Continued from yesterday
The two of them struck the back window with all their might, again and again. First there was a crack, then another and another. They just kept hitting it.
“Hey! Hey!” The man’s voice in the distance didn’t slow them down.
They were nearly there. There was a head-sized hole in the glass with cracks radiating from it. The boys put down their weapons and took hold of sections of glass between the cracks with their hands. They pushed and pulled, working them back and forth until they could be folded all the way down. Now the hole was big enough for Luke to climb in. Adrenaline masked the pain of the cuts on his hands as he tried to lift her. She was weak and limp and too heavy for him.
Joe climbed in and between them they lifted her to the hole but they couldn’t lift her out because there was no one to hand her to. It was an oven in there.
“Just get her head outside so she can breathe,” said Luke, “then we’ll prob’ly ‘ave to jus’ push ‘er out.”
But before they did the hatchback opened and there stood the policeman. He lifted his dog and carried her a few steps to the cool shade of a large tree where he trickled water from a bottle over her mouth. The boys watched, not even caring how much trouble they were in. The police dog started to lick the water around her lips. Luke and Joe rushed towards her with cupped hands and she lapped up the water the policeman poured into them. They sat in the shade for some time. Eventually the policeman spoke.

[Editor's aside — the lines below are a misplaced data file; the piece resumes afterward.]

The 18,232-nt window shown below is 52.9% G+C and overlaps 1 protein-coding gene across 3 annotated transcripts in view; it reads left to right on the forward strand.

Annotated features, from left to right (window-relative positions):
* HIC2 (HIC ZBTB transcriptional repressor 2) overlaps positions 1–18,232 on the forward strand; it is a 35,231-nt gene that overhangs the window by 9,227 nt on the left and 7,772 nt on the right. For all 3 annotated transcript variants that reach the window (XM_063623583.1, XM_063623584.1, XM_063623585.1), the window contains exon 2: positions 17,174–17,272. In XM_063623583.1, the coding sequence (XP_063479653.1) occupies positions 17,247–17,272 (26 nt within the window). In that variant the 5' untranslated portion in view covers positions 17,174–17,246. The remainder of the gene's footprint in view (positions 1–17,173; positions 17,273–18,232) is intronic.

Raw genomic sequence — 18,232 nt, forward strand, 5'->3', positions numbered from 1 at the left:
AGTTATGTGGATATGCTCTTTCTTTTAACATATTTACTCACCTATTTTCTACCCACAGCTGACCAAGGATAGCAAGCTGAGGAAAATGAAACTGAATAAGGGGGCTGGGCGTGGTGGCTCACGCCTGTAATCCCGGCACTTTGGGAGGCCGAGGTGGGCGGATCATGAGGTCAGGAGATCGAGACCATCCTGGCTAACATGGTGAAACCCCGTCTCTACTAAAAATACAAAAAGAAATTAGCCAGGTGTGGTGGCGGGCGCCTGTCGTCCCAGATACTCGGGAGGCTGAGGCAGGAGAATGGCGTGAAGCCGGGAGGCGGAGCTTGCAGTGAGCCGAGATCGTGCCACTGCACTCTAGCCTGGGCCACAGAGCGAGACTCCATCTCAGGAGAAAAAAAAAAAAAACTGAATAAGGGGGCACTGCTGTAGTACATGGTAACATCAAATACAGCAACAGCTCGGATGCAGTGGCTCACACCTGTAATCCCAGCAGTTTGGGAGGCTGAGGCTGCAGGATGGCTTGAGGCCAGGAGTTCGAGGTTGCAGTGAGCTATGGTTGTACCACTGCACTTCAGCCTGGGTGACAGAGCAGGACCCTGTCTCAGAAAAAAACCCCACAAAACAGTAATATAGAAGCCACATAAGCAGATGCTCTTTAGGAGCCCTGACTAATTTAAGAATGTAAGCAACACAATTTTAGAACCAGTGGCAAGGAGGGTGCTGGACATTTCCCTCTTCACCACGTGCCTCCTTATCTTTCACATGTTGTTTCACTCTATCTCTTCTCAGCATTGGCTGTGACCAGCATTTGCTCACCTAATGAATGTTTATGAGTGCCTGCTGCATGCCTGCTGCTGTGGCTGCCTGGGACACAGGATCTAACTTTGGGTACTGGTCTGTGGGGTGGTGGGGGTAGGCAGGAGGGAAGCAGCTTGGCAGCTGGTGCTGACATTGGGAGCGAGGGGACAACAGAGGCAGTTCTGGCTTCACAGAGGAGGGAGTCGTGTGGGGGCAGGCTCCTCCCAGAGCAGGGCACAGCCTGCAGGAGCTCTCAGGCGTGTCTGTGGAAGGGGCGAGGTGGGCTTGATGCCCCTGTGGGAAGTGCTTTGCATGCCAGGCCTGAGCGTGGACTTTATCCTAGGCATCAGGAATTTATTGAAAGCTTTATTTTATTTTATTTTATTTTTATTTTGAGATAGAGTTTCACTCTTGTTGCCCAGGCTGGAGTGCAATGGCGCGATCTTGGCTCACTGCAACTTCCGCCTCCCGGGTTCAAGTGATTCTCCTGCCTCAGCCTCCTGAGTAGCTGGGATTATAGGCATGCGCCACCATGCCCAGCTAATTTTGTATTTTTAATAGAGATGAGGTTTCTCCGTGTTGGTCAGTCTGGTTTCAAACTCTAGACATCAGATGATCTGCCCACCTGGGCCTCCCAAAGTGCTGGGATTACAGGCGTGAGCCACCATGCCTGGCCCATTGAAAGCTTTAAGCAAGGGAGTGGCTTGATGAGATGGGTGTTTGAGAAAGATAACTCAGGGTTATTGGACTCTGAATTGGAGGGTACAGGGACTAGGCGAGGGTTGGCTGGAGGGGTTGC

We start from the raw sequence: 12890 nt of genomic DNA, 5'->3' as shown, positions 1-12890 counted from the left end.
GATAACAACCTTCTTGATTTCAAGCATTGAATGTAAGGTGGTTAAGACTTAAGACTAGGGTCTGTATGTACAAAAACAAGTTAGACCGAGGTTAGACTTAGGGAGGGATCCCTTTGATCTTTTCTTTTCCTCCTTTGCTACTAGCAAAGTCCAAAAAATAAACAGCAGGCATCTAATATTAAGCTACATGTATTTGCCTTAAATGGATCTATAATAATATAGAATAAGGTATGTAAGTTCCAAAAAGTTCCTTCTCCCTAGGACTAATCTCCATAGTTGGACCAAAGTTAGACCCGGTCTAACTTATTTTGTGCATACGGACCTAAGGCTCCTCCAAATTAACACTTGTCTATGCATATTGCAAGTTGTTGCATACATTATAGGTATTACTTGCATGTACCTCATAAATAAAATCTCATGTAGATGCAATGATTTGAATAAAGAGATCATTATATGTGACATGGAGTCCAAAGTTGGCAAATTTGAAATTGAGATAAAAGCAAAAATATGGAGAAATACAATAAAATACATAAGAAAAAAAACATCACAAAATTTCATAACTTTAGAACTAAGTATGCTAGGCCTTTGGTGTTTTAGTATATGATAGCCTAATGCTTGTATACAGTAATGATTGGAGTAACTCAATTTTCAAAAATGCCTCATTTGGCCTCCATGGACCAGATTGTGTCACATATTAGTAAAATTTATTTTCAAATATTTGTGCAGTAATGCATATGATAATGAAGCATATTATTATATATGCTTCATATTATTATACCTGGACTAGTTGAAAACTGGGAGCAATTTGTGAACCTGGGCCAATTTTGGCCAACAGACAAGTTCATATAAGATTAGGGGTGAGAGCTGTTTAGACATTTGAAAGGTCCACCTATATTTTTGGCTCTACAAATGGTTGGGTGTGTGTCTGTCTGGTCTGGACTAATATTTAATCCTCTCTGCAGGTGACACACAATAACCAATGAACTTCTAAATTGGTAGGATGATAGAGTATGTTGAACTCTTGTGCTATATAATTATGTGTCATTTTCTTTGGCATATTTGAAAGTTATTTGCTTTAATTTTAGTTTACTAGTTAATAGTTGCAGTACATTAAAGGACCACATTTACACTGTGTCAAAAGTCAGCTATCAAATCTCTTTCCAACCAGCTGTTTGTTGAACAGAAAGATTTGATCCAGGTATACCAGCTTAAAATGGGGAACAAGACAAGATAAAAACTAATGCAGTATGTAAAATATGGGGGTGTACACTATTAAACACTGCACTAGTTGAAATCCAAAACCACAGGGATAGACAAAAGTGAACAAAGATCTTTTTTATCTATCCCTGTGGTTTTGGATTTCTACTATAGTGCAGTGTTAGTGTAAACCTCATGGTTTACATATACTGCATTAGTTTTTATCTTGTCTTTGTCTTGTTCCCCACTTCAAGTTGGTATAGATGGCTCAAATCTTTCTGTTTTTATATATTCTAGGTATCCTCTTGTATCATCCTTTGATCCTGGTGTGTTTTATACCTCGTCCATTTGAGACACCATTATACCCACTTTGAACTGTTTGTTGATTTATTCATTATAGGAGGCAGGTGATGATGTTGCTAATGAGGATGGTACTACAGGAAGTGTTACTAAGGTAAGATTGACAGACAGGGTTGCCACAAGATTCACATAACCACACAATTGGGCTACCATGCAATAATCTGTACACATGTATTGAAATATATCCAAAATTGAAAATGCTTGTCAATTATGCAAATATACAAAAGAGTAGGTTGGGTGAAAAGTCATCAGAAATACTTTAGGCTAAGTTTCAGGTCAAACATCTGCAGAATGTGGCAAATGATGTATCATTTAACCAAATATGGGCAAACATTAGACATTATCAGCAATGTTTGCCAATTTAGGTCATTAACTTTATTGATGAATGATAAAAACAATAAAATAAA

“I only left her for a minute. I opened the front windows a little and parked in the shade of this tree, so I thought she’d be ok, just for a minute. But then I got held up by ……”
He paused, realising there was no point in making excuses.
“I just didn’t think I was going to be more than a minute or two. But I should have known I might be delayed; and the sun is constantly moving so the car wouldn’t have been in the shade for long.”
He shook his head, full of regret.
“And it only takes a few minutes for a dog to overheat and die.”
Luke and Joe said nothing. The dog wagged her tail.
“Good girl Sheba,” said the policeman, “you’re my good girl.”
He looked at the boys.
“And you boys are heroes. Thank you.”
Nan and Grandad were waiting by the phone for the police to call back with any news. Mum and Dad were frantically searching the park again.
“Marian,” said Dad, “they’re not here. I’m going to walk towards the town.”
“Wait! Look!” said Mum, pointing to the police car she could see pulling up outside Nan and Grandad’s house.
They both ran.
When all was explained and forgiven, everyone realised how hungry they were and Nan’s tea went down very well. It was too late to return the putters and Joe’s ball to the Park Keeper but Dad took Luke back to Swanspool the next day so that he could hand them in.
“… so I’m sorry they’re late,” said Luke after explaining the previous day’s events, “but we dint steal ’em.”
“I never thought for a moment that you did,” the Park Keeper said as he put them away.